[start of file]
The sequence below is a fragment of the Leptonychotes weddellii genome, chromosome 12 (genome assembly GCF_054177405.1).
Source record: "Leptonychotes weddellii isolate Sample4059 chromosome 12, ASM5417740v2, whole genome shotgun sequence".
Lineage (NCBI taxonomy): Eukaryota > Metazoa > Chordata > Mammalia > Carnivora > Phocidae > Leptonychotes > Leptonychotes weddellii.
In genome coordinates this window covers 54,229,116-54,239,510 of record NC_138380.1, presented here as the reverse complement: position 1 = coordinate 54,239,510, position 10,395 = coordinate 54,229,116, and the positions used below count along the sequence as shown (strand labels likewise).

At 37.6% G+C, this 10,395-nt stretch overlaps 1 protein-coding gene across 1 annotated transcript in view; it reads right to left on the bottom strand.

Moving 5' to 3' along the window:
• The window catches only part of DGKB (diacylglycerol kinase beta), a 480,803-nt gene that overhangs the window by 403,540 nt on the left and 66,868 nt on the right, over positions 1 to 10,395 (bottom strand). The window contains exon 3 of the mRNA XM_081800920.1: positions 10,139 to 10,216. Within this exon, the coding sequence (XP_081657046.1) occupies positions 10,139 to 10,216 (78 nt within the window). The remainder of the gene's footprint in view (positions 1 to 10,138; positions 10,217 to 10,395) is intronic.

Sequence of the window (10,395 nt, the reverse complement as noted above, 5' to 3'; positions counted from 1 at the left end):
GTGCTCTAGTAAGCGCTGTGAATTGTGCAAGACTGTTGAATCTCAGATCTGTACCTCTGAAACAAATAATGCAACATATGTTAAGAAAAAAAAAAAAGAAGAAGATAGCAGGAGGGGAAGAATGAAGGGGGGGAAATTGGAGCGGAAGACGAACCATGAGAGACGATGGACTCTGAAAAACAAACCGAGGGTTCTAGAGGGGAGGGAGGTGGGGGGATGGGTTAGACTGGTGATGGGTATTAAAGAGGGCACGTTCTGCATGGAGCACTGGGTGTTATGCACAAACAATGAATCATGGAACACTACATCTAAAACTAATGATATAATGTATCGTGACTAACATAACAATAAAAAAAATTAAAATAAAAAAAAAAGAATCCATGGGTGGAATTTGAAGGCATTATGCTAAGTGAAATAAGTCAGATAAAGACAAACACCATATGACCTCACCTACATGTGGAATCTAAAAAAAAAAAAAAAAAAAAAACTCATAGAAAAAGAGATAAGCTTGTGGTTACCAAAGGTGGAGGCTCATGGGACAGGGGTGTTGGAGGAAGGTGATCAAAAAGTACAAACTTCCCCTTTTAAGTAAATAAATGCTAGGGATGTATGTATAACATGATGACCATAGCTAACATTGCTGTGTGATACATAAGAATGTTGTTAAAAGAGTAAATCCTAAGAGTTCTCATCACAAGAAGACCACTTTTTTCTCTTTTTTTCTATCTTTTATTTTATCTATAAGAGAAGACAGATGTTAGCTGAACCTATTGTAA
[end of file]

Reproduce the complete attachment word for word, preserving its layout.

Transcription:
The sequence below is a fragment of the Leptonychotes weddellii genome, chromosome 12 (genome assembly GCF_054177405.1).
Source record: "Leptonychotes weddellii isolate Sample4059 chromosome 12, ASM5417740v2, whole genome shotgun sequence".
Lineage (NCBI taxonomy): Eukaryota > Metazoa > Chordata > Mammalia > Carnivora > Phocidae > Leptonychotes > Leptonychotes weddellii.
In genome coordinates this window covers 54,229,116-54,239,510 of record NC_138380.1, presented here as the reverse complement: position 1 = coordinate 54,239,510, position 10,395 = coordinate 54,229,116, and the positions used below count along the sequence as shown (strand labels likewise).

At 37.6% G+C, this 10,395-nt stretch overlaps 1 protein-coding gene across 1 annotated transcript in view; it reads right to left on the bottom strand.

Moving 5' to 3' along the window:
• The window catches only part of DGKB (diacylglycerol kinase beta), a 480,803-nt gene that overhangs the window by 403,540 nt on the left and 66,868 nt on the right, over positions 1 to 10,395 (bottom strand). The window contains exon 3 of the mRNA XM_081800920.1: positions 10,139 to 10,216. Within this exon, the coding sequence (XP_081657046.1) occupies positions 10,139 to 10,216 (78 nt within the window). The remainder of the gene's footprint in view (positions 1 to 10,138; positions 10,217 to 10,395) is intronic.

Sequence of the window (10,395 nt, the reverse complement as noted above, 5' to 3'; positions counted from 1 at the left end):
GTGCTCTAGTAAGCGCTGTGAATTGTGCAAGACTGTTGAATCTCAGATCTGTACCTCTGAAACAAATAATGCAACATATGTTAAGAAAAAAAAAAAAGAAGAAGATAGCAGGAGGGGAAGAATGAAGGGGGGGAAATTGGAGCGGAAGACGAACCATGAGAGACGATGGACTCTGAAAAACAAACCGAGGGTTCTAGAGGGGAGGGAGGTGGGGGGATGGGTTAGACTGGTGATGGGTATTAAAGAGGGCACGTTCTGCATGGAGCACTGGGTGTTATGCACAAACAATGAATCATGGAACACTACATCTAAAACTAATGATATAATGTATCGTGACTAACATAACAATAAAAAAAATTAAAATAAAAAAAAAAGAATCCATGGGTGGAATTTGAAGGCATTATGCTAAGTGAAATAAGTCAGATAAAGACAAACACCATATGACCTCACCTACATGTGGAATCTAAAAAAAAAAAAAAAAAAAAAACTCATAGAAAAAGAGATAAGCTTGTGGTTACCAAAGGTGGAGGCTCATGGGACAGGGGTGTTGGAGGAAGGTGATCAAAAAGTACAAACTTCCCCTTTTAAGTAAATAAATGCTAGGGATGTATGTATAACATGATGACCATAGCTAACATTGCTGTGTGATACATAAGAATGTTGTTAAAAGAGTAAATCCTAAGAGTTCTCATCACAAGAAGACCACTTTTTTCTCTTTTTTTCTATCTTTTATTTTATCTATAAGAGAAGACAGATGTTAGCTGAACCTATTGTAA